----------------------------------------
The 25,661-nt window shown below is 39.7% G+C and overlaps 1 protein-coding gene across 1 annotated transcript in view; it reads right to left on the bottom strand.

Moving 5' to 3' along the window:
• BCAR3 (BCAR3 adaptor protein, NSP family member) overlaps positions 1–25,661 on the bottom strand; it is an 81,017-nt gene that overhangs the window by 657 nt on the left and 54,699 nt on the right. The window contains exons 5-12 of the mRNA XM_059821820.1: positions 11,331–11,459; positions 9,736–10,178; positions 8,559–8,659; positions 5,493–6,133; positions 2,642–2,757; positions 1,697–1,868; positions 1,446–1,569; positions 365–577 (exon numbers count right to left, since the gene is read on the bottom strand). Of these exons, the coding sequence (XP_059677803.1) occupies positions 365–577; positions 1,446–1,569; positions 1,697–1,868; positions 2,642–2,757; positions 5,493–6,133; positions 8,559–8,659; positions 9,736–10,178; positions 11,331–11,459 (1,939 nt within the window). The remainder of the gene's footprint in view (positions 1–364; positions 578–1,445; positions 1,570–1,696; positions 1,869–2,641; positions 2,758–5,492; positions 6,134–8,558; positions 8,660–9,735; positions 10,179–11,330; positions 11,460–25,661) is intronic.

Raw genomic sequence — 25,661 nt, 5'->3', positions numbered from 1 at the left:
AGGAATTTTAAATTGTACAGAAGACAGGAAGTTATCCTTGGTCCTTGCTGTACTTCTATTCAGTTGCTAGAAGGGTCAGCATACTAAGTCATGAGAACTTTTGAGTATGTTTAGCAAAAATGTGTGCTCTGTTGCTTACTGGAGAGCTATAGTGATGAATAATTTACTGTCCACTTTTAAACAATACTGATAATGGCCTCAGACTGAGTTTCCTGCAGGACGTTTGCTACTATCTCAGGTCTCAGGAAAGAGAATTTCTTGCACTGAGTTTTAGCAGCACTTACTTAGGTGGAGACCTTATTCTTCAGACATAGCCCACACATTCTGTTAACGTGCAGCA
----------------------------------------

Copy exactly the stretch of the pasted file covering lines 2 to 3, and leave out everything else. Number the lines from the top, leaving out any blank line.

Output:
Moving 5' to 3' along the window:
• BCAR3 (BCAR3 adaptor protein, NSP family member) overlaps positions 1–25,661 on the bottom strand; it is an 81,017-nt gene that overhangs the window by 657 nt on the left and 54,699 nt on the right. The window contains exons 5-12 of the mRNA XM_059821820.1: positions 11,331–11,459; positions 9,736–10,178; positions 8,559–8,659; positions 5,493–6,133; positions 2,642–2,757; positions 1,697–1,868; positions 1,446–1,569; positions 365–577 (exon numbers count right to left, since the gene is read on the bottom strand). Of these exons, the coding sequence (XP_059677803.1) occupies positions 365–577; positions 1,446–1,569; positions 1,697–1,868; positions 2,642–2,757; positions 5,493–6,133; positions 8,559–8,659; positions 9,736–10,178; positions 11,331–11,459 (1,939 nt within the window). The remainder of the gene's footprint in view (positions 1–364; positions 578–1,445; positions 1,570–1,696; positions 1,869–2,641; positions 2,758–5,492; positions 6,134–8,558; positions 8,660–9,735; positions 10,179–11,330; positions 11,460–25,661) is intronic.